Once you remove the extraneous bits, the damage is often not as bad as it first seems. I paint on a 20-ply illustration board. I would guess that this gouge went through about 6 or 7 of those plys.

Next we fill the hole with Modeling Paste. Be sure to apply a very liberal amount, being certain that you really get it deep into the cracks. I used a palette knife for this, but you could just as easily use your finger, pushing the paste into the gouge.

Using that same palette knife, smooth out the surface. This is the part that takes some finesse. The tendency is to want to really scrape as hard possible, but doing so tends to leave you with a divot. Try to drag the knife across the surface very gently. You don't need to push down on it, the weight of the palette knife itself is more than enough pressure. When you're done, leave it alone. Don't fuss with it too much. It's better to have too much paste left on the surface than too little. And don't fill just the holes, try to leave some paste covering the surrounding areas as well (think of it like a band-aid).

Once the paste dries, about 5 minutes or so depending on how deep the gouge is, go over it with very fine sand paper or a sanding block. Be sure to get those edges of the board where extra paste spilled over. Once this phase is done, you will be able to tell if you need to apply another coat of paste or not. Deep cracks may require 2 or even 3 passes before it's completely filled due to the modeling paste shrinking a bit as it dries. In this particular case, one coat was fine.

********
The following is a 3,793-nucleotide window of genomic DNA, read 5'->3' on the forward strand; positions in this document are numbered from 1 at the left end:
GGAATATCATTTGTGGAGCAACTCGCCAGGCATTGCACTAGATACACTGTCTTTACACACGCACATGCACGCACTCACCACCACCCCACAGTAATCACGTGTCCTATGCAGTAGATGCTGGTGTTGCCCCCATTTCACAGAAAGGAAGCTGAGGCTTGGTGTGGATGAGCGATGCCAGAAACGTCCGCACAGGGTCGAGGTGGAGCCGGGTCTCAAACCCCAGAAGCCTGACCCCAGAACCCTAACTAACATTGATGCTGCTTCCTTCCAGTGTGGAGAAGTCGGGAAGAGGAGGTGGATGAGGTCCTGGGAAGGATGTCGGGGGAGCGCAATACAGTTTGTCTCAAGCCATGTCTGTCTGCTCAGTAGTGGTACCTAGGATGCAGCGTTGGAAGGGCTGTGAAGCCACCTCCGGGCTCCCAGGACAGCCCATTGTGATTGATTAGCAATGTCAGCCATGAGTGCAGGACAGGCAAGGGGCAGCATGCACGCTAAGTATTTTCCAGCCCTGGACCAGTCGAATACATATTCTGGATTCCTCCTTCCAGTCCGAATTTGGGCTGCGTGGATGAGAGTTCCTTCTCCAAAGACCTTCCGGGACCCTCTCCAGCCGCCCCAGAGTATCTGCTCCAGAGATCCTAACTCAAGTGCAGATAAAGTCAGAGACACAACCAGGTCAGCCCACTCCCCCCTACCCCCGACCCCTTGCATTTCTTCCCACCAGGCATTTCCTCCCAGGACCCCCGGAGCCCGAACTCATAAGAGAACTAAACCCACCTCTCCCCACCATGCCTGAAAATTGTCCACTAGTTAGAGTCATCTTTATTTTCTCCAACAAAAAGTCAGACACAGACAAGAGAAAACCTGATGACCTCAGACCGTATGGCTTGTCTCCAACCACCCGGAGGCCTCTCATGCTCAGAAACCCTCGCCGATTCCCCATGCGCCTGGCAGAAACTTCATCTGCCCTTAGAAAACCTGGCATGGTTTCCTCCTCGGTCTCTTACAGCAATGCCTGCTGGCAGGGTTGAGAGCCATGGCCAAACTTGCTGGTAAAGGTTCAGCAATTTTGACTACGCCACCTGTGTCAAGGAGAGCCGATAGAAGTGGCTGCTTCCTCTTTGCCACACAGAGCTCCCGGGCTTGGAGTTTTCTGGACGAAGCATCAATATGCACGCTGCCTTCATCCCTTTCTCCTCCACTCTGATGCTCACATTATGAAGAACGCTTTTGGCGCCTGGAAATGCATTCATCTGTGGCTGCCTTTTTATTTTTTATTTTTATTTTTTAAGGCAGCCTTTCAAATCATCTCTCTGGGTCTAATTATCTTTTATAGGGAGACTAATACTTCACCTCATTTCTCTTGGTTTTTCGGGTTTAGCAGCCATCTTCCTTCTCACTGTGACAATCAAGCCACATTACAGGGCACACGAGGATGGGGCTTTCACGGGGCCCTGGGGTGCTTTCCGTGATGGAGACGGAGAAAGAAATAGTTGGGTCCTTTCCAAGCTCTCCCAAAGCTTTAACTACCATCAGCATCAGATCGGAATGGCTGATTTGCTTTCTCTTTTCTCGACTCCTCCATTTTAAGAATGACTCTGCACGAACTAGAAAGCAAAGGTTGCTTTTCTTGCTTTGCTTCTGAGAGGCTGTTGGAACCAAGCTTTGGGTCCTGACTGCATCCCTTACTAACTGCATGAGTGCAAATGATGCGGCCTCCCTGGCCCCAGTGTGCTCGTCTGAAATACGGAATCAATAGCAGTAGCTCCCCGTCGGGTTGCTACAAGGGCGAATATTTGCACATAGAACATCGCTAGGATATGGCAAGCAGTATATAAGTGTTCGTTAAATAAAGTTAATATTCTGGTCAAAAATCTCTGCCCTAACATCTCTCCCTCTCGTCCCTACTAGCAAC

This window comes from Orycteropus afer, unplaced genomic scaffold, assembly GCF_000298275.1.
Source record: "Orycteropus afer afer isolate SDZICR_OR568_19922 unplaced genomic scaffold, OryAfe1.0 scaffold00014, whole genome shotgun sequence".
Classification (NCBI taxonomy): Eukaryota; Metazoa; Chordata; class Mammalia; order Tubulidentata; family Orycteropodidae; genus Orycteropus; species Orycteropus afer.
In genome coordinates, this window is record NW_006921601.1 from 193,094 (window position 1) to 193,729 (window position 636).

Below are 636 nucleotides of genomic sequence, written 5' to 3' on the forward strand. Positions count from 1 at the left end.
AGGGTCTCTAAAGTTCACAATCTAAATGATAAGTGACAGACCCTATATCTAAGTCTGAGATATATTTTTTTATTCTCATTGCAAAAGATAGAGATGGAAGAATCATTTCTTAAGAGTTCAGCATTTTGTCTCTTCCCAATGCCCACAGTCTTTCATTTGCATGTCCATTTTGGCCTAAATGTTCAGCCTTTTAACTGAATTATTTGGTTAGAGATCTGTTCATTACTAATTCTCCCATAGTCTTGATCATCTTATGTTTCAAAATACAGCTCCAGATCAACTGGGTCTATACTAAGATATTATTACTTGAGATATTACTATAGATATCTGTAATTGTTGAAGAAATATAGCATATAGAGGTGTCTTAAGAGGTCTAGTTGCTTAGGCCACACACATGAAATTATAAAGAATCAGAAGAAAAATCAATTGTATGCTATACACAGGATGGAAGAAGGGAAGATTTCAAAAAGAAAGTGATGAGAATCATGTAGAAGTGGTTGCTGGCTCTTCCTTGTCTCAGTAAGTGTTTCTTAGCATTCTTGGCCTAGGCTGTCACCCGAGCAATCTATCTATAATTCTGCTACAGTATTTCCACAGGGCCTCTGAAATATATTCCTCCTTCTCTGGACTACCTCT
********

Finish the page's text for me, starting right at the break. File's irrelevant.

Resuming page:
Modeling paste is quite abrasive, and isn't the most ideal surface to work back into. It's also a bit fragile, so it's a good idea to seal it afterwards. Since I draw on a primed surface, I simply applied a fresh coat of gesso to the affected area.

Once the gesso dries, give that another light sanding. Sometimes acrylic primer can get a little rubbery when applied too thickly, so I chose to use a slightly more coarse sanding block than the previous one to really get rid of any texture, but that's just a personal preference.